Saint Louis University and the Department of Theological Studies offer numerous opportunities for theology students beyond the classroom, including scholarships and awards.
The department also has established rubrics, reading lists and other resources for graduate students preparing for exams and dissertations.
Mev Puleo (1964-1996) was an educator, photojournalist and social change activist. A 1985 graduate of Saint
Louis University, she used photographs and interviews to draw attention to the struggles
and aspirations of the poor. Puleo had a special love for the people of Latin America
and traveled extensively to Brazil, El Salvador, Mexico and Haiti. Puleo's vocation
of advocacy, education and art was tragically cut short by a malignant brain tumor;
she died in January 1996 at the age of 32. Her parents, Peter and Evelyn Puleo, established
the Mev Puleo Scholarship in Latin American Theology in her honor.
The Mev Puleo Scholarship combines formal study and experiential learning to foster awareness and understanding of the people, religion, and culture of Latin American countries. It is the hope of Peter and Evelyn Puleo that, like Mev Puleo, the recipients will become advocates for social justice.
Every year the Department of Theological Studies selects three outstanding undergraduate students to recognize. Awards include the James Collins Award for Outstanding Student, the Peter Verhaegen, S.J. Award and the St. Rose Philippine Duchesne Award.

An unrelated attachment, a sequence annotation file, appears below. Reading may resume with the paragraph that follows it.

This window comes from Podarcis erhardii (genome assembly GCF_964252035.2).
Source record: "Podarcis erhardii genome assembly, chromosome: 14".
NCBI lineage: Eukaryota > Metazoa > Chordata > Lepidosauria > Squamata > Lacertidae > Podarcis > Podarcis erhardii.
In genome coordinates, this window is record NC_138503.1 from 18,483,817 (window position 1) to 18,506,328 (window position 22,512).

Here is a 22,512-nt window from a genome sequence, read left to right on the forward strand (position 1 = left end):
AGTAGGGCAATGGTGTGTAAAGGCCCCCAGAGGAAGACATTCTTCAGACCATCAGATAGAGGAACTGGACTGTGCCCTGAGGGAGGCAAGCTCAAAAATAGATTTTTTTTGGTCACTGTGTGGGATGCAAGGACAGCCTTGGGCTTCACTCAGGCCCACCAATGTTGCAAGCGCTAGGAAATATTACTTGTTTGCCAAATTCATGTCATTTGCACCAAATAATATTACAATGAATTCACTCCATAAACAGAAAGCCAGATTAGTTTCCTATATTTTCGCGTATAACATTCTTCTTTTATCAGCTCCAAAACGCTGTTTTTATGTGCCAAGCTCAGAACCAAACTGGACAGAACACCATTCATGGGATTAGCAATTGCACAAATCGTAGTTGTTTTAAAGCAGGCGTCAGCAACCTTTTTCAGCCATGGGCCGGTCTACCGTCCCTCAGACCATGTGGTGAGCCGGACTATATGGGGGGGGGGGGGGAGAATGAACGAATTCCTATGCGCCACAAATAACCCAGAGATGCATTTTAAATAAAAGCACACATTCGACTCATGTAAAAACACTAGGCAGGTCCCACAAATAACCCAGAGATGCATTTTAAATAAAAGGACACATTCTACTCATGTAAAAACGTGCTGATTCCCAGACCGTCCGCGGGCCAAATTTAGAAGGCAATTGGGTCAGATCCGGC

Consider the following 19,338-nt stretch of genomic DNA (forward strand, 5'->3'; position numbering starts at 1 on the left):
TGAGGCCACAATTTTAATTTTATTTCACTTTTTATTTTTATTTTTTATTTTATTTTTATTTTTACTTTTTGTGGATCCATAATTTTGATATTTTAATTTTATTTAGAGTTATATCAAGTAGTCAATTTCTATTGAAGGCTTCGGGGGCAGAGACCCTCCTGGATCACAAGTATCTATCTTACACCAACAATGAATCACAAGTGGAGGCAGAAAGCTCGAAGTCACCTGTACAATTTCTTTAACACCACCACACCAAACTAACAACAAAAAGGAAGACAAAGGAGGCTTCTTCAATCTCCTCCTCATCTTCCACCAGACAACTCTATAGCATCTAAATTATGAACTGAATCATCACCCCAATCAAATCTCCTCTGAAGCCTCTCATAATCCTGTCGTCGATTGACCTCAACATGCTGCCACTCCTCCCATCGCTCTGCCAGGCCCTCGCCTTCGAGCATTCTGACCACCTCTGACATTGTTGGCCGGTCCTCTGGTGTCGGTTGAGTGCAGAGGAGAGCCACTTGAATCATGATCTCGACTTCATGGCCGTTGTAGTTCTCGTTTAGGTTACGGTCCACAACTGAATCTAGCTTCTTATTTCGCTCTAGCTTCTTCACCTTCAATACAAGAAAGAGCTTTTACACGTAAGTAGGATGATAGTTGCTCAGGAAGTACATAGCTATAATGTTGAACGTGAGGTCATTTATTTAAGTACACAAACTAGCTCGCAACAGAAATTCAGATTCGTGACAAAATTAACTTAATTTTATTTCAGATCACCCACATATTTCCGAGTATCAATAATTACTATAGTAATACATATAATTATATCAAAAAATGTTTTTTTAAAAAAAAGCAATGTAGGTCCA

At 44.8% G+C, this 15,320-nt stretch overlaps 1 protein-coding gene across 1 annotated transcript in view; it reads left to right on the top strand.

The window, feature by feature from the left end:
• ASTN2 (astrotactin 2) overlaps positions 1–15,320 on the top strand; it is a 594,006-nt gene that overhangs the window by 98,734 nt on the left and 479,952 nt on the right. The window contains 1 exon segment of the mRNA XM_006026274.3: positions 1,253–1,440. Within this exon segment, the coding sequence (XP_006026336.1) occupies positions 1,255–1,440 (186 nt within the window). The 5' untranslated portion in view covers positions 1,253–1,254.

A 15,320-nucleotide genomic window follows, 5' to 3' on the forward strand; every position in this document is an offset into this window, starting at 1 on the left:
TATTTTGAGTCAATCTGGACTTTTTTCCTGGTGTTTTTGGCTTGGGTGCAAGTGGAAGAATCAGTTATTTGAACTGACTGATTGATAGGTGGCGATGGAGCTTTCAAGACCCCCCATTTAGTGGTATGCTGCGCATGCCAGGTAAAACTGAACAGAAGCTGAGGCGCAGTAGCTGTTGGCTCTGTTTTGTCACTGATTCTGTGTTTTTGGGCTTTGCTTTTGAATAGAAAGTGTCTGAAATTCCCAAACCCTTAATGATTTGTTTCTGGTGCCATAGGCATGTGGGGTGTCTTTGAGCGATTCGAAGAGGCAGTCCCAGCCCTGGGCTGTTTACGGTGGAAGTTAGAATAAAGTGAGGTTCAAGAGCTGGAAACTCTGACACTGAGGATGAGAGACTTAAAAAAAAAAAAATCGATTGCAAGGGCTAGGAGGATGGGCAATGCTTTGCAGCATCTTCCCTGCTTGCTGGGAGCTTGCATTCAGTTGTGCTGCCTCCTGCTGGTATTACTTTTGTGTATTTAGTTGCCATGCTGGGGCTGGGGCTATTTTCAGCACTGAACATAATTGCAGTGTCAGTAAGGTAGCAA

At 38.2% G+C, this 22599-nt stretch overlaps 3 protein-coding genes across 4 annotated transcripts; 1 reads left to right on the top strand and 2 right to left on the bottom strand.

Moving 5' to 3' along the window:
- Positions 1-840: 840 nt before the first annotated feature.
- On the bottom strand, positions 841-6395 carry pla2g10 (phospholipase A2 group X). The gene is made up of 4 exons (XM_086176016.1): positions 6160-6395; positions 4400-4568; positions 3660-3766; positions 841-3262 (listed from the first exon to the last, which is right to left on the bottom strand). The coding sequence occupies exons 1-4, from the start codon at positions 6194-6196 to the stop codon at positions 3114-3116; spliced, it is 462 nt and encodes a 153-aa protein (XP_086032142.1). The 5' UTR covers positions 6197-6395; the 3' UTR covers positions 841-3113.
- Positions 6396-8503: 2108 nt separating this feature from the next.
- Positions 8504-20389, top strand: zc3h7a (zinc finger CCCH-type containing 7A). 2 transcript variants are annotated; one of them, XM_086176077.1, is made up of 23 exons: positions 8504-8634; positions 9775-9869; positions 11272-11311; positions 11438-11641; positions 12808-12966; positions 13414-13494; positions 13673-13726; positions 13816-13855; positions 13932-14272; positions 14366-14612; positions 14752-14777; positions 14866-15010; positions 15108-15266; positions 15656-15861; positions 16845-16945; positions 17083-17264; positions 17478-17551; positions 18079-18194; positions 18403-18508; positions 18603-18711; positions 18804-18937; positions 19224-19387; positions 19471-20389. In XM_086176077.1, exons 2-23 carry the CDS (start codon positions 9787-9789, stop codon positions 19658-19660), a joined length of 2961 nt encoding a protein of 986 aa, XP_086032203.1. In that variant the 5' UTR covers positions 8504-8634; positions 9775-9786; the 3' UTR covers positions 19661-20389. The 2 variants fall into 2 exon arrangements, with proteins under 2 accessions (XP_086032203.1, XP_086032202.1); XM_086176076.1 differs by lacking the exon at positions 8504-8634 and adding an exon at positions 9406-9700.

The College of Arts and Sciences annually presents the James D. Collins Awards for Excellence in Student Academic Achievement to recognize scholarship and creative achievements among undergraduate students.
The Peter Verhaeven, S.J. Award is given to the senior who demonstrates outstanding potential for theological research. At the age of 29 years, Peter Verhaegen, S.J. became the first Jesuit president of St. Louis College in 1829. He raised the status of the college to a university by acquiring the first charter from the State of Missouri in 1832.
The St. Rose Phillippine Duchesne Award is given to the senior who has best exemplified theology as inculturation and God’s desire to engage peoples in the very concrete circumstances of their lives. Missionary Philippine Duchesne arrived in the St. Louis area in 1818, established the first free schools west of the Mississippi, and worked with the Pottowatomie people in her later years.
SLU’s Theology Club provides an opportunity for undergraduate students and faculty to come together and share ideas, questions and passions for theology in an informal and social environment. It holds regular discussions, sponsor lectures and helps plan an annual undergraduate conference.
The Theology Club is not restricted to only theology majors and minors. Any student or faculty member with an interest in theology are welcome. Religious believers, unbelievers, agnostics and seekers are all welcome. In the Theology Club, the following questions are examined: